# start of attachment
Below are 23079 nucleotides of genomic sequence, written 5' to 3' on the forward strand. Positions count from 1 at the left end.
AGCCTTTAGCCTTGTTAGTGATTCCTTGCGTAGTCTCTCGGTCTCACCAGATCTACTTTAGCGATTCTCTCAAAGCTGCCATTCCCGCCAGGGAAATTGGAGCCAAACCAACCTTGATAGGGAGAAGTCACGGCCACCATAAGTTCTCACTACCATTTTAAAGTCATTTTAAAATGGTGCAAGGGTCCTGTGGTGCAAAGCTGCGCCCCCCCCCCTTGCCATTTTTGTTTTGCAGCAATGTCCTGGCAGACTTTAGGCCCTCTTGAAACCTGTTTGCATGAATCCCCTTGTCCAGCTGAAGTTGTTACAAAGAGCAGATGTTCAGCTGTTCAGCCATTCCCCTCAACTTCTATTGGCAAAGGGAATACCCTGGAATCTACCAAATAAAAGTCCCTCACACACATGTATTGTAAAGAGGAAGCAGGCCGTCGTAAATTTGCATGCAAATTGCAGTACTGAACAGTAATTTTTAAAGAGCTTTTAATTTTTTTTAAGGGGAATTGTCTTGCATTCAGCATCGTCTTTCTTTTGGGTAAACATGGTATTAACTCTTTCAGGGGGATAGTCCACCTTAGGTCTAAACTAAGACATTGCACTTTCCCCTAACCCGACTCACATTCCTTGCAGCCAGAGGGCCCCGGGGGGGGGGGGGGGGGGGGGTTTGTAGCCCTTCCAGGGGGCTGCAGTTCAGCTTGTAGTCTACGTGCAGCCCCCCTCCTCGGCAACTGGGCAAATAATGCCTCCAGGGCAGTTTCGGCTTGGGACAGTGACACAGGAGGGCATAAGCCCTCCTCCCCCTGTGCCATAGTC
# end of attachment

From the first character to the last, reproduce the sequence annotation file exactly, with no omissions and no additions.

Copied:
Below are 23079 nucleotides of genomic sequence, written 5' to 3' on the forward strand. Positions count from 1 at the left end.
AGCCTTTAGCCTTGTTAGTGATTCCTTGCGTAGTCTCTCGGTCTCACCAGATCTACTTTAGCGATTCTCTCAAAGCTGCCATTCCCGCCAGGGAAATTGGAGCCAAACCAACCTTGATAGGGAGAAGTCACGGCCACCATAAGTTCTCACTACCATTTTAAAGTCATTTTAAAATGGTGCAAGGGTCCTGTGGTGCAAAGCTGCGCCCCCCCCCCTTGCCATTTTTGTTTTGCAGCAATGTCCTGGCAGACTTTAGGCCCTCTTGAAACCTGTTTGCATGAATCCCCTTGTCCAGCTGAAGTTGTTACAAAGAGCAGATGTTCAGCTGTTCAGCCATTCCCCTCAACTTCTATTGGCAAAGGGAATACCCTGGAATCTACCAAATAAAAGTCCCTCACACACATGTATTGTAAAGAGGAAGCAGGCCGTCGTAAATTTGCATGCAAATTGCAGTACTGAACAGTAATTTTTAAAGAGCTTTTAATTTTTTTTAAGGGGAATTGTCTTGCATTCAGCATCGTCTTTCTTTTGGGTAAACATGGTATTAACTCTTTCAGGGGGATAGTCCACCTTAGGTCTAAACTAAGACATTGCACTTTCCCCTAACCCGACTCACATTCCTTGCAGCCAGAGGGCCCCGGGGGGGGGGGGGGGGGGGGGTTTGTAGCCCTTCCAGGGGGCTGCAGTTCAGCTTGTAGTCTACGTGCAGCCCCCCTCCTCGGCAACTGGGCAAATAATGCCTCCAGGGCAGTTTCGGCTTGGGACAGTGACACAGGAGGGCATAAGCCCTCCTCCCCCTGTGCCATAGTC